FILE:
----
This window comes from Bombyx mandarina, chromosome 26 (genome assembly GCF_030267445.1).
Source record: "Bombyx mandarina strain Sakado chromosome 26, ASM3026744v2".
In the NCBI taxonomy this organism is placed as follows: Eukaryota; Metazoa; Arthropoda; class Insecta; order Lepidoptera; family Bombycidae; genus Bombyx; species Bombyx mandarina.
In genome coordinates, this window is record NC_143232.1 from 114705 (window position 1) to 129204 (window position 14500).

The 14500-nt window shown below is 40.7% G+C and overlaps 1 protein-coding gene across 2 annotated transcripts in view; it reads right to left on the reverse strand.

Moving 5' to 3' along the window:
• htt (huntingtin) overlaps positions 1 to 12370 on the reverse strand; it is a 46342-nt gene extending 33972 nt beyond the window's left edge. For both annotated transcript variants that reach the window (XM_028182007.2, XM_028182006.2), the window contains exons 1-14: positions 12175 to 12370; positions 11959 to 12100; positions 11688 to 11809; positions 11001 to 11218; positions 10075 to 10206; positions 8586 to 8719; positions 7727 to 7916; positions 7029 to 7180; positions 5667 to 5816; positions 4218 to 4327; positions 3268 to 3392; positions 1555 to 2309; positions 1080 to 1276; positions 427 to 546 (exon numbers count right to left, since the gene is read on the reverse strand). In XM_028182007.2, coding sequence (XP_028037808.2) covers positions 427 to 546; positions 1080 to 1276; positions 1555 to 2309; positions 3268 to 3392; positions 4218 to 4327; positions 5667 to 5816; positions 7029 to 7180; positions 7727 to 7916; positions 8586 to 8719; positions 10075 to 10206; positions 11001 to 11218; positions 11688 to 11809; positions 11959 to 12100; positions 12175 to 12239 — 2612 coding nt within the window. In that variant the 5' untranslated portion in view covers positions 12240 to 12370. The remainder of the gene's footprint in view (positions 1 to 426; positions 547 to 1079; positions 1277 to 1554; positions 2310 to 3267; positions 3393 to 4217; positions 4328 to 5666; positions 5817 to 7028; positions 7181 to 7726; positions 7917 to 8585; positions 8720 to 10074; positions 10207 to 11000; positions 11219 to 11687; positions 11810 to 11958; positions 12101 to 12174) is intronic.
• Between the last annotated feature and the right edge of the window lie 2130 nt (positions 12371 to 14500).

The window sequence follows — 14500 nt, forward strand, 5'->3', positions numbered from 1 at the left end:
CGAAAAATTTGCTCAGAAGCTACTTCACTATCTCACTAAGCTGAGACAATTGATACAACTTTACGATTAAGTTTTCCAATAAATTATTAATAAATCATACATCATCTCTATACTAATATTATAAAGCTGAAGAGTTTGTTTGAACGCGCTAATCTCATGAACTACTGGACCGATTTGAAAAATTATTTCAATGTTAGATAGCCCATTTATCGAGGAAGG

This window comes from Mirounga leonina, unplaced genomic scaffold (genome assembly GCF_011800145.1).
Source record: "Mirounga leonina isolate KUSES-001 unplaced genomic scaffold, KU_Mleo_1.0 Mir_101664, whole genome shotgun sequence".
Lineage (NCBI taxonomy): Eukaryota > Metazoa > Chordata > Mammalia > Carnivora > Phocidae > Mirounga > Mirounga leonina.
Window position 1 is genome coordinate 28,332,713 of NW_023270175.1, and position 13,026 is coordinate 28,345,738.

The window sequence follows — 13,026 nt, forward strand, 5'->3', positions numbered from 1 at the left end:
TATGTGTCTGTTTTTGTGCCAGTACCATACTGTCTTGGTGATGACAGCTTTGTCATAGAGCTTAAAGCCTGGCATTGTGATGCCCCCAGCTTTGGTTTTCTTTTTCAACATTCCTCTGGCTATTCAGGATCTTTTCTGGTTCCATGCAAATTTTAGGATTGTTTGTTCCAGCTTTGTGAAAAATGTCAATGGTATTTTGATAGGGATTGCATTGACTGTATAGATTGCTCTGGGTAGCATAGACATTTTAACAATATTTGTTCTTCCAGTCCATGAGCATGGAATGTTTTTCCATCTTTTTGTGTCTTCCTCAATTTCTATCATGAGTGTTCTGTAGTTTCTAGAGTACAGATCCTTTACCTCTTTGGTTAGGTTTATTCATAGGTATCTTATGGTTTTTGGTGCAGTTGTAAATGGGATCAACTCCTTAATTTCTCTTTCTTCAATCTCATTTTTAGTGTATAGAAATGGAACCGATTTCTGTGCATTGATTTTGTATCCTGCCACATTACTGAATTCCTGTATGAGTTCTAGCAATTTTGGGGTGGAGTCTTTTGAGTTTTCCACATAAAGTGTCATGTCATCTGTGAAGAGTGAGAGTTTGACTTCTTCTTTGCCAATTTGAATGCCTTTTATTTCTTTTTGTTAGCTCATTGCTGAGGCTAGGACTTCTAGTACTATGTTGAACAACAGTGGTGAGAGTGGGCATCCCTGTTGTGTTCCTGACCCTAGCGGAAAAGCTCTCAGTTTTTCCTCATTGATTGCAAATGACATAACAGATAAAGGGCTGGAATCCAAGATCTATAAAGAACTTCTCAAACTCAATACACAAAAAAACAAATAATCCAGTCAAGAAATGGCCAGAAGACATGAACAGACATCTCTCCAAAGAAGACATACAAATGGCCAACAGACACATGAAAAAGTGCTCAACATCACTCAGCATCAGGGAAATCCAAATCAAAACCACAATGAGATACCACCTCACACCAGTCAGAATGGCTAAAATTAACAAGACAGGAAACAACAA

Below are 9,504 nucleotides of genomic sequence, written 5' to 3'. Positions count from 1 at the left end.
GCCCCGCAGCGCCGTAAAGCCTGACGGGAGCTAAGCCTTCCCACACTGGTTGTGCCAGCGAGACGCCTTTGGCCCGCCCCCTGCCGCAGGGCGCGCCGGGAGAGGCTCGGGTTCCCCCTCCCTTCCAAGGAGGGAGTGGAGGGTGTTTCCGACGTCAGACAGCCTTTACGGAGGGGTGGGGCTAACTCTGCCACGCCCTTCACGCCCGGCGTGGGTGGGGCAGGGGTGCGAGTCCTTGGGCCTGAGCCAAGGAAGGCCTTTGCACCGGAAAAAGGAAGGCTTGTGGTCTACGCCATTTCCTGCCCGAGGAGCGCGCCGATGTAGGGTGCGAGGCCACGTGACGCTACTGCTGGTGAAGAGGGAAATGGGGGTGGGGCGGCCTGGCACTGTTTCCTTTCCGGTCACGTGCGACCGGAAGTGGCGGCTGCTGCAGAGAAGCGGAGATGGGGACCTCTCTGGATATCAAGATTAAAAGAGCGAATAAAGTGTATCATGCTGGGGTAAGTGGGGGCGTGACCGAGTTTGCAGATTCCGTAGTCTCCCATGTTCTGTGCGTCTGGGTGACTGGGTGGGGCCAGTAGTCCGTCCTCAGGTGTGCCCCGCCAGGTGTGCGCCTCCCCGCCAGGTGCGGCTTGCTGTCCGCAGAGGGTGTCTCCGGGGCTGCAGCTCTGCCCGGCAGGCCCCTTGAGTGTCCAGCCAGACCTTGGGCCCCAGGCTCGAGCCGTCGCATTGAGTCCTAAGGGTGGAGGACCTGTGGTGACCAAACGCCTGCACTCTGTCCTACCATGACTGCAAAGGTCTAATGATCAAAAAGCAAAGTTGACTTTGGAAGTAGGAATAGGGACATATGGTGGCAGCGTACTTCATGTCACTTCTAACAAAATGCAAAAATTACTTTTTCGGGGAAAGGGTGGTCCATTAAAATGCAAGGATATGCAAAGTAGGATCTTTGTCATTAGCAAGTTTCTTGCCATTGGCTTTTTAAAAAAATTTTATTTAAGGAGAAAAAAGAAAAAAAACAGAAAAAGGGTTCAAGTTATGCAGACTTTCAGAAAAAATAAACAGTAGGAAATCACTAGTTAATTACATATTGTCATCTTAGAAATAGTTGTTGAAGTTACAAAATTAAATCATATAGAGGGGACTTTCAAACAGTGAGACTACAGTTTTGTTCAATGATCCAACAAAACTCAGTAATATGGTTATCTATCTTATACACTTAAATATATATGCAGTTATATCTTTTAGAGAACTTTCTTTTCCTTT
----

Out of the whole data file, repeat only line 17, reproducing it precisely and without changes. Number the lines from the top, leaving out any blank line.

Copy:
Below are 9,504 nucleotides of genomic sequence, written 5' to 3'. Positions count from 1 at the left end.